• J Pectin and lignin bonds inherited in Raw Jute can rot or deteorate the quality of the Jute Fibre. However, this weakness can be overcome by proper retting, washing, drying process and modification of jute fibre.

4.3. Use of Jute Plant for Making Composites as Wood Substitute[4]

The scheme shown below gives possible processing pathways that lead to the composite products that can come from each fraction of the jute plant. The entire plant (leaves, stock, pith, roots) can be used directly to produce structural and non-structural composites and can be used in combination with thermoplastics to produce pellets that can be extruded into a wide variety of products. By using the entire plant, processes such as retting, fiber separation, fraction purification, etc. can be eliminated which increases the total yield of plant material and reduces the costs associated with fraction isolation. The plant can be fractionated into fiber types and each type utilized for different composites. By utilizing the by-product from the long fiber isolation process, for example, the overall cost of long fiber utilization is reduced.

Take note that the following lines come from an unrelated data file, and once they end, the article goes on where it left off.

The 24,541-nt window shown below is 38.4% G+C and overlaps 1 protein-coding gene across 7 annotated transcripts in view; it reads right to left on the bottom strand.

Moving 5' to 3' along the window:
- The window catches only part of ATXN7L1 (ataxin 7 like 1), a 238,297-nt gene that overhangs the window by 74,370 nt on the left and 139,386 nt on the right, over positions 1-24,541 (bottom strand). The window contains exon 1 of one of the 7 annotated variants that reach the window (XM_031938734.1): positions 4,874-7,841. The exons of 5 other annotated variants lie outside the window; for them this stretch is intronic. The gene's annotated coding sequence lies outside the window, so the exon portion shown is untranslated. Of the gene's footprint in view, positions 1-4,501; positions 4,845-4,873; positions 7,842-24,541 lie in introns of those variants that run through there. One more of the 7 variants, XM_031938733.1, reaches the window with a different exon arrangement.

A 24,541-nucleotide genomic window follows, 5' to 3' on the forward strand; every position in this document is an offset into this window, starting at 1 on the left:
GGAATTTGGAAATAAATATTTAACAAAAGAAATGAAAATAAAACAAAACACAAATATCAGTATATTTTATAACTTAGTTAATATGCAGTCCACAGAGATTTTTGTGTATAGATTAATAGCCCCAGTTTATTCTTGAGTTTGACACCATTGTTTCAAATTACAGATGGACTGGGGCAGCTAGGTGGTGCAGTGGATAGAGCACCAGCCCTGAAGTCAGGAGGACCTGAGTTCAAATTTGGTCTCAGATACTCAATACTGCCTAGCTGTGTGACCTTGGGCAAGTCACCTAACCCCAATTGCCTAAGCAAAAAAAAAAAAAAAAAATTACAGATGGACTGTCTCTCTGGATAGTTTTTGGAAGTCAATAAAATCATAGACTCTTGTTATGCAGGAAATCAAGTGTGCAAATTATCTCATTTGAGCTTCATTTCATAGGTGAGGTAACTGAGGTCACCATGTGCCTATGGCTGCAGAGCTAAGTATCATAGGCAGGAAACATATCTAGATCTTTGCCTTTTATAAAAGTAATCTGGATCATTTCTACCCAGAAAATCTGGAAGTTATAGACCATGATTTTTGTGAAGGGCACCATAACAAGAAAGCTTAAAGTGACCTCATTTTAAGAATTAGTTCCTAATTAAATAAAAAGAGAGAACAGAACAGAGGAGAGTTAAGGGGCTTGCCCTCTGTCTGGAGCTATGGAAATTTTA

5. Jute Fibre[6]

Figure 2. Harvest of jute plants[6]
Jute is multicelled in structure (Fig. 3). The cell wall of a fibre is made up of a number of layers: the primary wall and the secondary wall (S), which again is made up of the three layers (S1, S2 and S3). As in all lignocellulosic fibres, these layers mainly contain cellulose, hemicellulose and lignin in varying amounts. The individual fibres are bonded together by a lignin-rich region known as the middle lamella. Cellulose attains highest concentration in the S2 layer (about 50%) and lignin is most concentrated in the middle lamella (about 90%) which, in principle, is free of cellulose. The S2 layer is usually by far the thickest layer and dominates the properties of the fibres. Cellulose, a primary component of the fibre, is a linear condensation polymer consisting of Danhydro- glucopyranose units joined together by ß-1, 4-glucosidic bonds. The long chains of cellulose are linked together in bundles called micro-fibrils (Fig. 3).
Figure 3. Jute fibre structure[7]